After “Grey Dusk of Eve” resurfaced as the title track to a five-song EP in ’95, the family released ENDLESS SEASONS with new producer John Jennings. It produced the top 5 hits “You Feel The Same Way Too” and “Forty Days and Nights” and the top 20 “The River,” while peaking at #6 on the Country Albums chart and #13 on the Pop chart. Videos for all three cuts also earned them heavy rotation on CMT Canada, as well as on MuchMusic.
Geraldine Rankin, one of the oldest of the family and one of the original founders of the group, died January 10, 2007 at her home in Calgary, the result of a brain aneurysm. The band went on hiatus for the next year, with live performances becoming less frequent anyway as the members were getting on with their lives outside of music.
Following the band being nominated for three more Junos over the last couple of years and winning their fifth a year earlier for Country Group or Duo of the Year, next up was UPROOTED in 1998. With new producer George Massenberg, it strayed somewhat from their traditional East Coast roots (though five of the 14 tracks were). Along with Jimmy once again being the primary songwriter, it produced the singles “Maybe You’re Right” and “Movin’ On,” and also included a cover of Bruce Cockburn‘s “One Day I Walk” and “Maybe You’re Right,” co-written by Cookie with Gordie Sampson.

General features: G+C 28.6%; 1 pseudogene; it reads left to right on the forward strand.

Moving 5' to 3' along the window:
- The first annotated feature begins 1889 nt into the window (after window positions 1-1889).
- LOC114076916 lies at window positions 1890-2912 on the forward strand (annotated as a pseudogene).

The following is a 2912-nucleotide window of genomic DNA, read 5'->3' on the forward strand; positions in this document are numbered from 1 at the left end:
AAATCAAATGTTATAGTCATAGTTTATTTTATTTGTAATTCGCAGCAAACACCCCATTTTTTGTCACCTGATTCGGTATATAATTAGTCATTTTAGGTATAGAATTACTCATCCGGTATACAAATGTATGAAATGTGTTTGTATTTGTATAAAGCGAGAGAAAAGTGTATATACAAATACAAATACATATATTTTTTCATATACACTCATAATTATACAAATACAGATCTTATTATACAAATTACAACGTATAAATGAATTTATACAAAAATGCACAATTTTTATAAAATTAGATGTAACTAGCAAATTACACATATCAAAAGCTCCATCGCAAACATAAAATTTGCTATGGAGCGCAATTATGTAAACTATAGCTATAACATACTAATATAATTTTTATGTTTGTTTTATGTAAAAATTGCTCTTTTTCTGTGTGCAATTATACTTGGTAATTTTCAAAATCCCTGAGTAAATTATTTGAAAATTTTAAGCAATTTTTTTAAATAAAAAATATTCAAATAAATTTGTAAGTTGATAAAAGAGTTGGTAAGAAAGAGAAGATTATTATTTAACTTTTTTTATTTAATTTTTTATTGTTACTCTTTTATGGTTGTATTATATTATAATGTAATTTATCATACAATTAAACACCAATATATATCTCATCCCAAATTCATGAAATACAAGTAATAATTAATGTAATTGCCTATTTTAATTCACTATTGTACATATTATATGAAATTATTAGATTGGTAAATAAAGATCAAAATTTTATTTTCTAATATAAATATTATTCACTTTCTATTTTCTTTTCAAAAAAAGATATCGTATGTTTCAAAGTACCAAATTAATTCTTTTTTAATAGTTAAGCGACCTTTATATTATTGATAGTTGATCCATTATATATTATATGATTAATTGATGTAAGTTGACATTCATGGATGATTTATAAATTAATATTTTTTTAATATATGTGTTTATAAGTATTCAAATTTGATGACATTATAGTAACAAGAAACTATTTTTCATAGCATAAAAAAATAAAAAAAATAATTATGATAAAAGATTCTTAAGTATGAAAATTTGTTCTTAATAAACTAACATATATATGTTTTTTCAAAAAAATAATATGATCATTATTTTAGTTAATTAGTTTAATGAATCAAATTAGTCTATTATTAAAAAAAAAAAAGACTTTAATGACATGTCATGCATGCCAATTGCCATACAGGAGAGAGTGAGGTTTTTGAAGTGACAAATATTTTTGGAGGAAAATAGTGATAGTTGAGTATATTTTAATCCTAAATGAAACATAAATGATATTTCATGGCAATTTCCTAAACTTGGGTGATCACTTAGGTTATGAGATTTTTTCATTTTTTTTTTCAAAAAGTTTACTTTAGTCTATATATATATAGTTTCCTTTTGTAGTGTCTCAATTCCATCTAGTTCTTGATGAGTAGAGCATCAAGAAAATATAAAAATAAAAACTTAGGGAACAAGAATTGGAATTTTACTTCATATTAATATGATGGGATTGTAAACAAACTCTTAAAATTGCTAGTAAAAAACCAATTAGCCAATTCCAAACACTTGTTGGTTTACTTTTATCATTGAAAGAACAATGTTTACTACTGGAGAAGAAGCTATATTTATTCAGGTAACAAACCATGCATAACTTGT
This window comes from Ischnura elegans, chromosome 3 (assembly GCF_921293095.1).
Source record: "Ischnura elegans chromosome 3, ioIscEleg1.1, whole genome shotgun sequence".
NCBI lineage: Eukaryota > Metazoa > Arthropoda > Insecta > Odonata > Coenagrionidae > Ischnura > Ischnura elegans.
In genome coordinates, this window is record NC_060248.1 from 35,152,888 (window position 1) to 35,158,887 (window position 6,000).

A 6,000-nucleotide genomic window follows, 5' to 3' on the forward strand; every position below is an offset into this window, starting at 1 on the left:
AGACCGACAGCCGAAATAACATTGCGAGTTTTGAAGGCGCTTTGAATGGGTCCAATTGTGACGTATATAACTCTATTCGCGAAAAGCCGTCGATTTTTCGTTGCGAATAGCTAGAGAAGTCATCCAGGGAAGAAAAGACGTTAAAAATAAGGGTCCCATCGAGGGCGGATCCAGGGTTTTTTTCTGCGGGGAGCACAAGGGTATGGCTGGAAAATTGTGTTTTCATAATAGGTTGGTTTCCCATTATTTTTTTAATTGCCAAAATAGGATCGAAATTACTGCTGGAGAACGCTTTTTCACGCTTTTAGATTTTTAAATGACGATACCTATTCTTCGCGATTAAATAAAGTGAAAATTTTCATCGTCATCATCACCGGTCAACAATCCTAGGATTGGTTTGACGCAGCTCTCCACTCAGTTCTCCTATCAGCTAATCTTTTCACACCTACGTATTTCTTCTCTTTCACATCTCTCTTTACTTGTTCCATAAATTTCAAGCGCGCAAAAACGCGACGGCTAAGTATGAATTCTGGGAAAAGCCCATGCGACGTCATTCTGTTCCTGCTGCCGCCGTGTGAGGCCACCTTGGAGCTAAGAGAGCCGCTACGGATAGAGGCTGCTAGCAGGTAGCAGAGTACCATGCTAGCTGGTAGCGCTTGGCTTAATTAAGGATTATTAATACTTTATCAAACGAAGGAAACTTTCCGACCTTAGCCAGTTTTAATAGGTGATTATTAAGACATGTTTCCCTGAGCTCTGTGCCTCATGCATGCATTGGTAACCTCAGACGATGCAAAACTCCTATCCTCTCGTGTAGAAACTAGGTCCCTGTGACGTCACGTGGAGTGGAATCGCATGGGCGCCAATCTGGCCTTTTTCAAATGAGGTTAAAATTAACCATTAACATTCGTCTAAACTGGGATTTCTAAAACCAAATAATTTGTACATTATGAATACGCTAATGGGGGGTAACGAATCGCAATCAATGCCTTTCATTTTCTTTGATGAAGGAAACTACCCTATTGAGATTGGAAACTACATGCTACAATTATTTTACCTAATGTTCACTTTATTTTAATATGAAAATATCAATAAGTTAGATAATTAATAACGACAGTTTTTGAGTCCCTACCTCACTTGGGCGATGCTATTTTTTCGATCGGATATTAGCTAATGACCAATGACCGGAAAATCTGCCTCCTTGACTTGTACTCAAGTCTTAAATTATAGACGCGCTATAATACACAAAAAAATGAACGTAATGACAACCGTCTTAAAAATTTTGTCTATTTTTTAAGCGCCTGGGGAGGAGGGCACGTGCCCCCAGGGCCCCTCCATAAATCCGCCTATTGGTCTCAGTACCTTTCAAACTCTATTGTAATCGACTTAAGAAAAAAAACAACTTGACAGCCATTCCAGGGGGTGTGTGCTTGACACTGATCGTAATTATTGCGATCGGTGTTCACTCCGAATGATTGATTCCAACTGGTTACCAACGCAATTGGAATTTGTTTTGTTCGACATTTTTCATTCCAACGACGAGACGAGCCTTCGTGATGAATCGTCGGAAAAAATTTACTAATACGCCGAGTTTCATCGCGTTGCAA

With the band touring practically non-stop for the better part of six years, including several high profile festivals such as The 1998 Guinness Fest in Australia, they decided it was time to pack it in and go on to individual projects, and made the formal announcement in ’99 after releasing the greatest hits compilation SOUVENIR – 1989 – 1998, and recording a song for The Chieftains’s TEARS OF STONE album. They took home the Juno in April 2000 for Best Country Band or Duo, which they dedicated to John Morris, who died in a tragic auto collision in Cape Breton only a few months earlier on January 16.
Heather, Cookie, and Raylene released a Christmas album in 2002, but it was Jimmy who would go on to the most prolific solo career of the family, releasing two albums by the time they recorded the appropriately titled REUNION in 2007. With George Massenburg returning as producer, it featured almost a predominantly pop feel, with much less emphasis on the traditional celtic folk songs, except for “Hillsdale Medley” – written by John Morris a few years before his untimely death. Other tracks like the lead-off “Departing Song,” the covers of Gordon Lightfoot‘s “The Way I Feel” and John Hiatt’s “Gone” gave it a strong pop/country crossover appeal, and made the album a critic’s choice for one of the sleeper hits of the year, though it only peaked at #50 on the Canadian Albums chart.
Following an extensive year-long tour, they returned with THESE ARE THE MOMENTS in ’09 with new producer Steve Mackinnon. Along with the single “Breathe Dream Pray Love,” it featured new recordings of “Rise Again” and “Fare Thee Well Love.” The album also came in the middle of another pair of solo projects from Jimmy.
In addition to their six Juno Awards, The Rankin Family also earned a total of 15 ECMAs, three Canadian Country Music Awards, a pair of Big Country Music Awards, and four SOCAN Awards.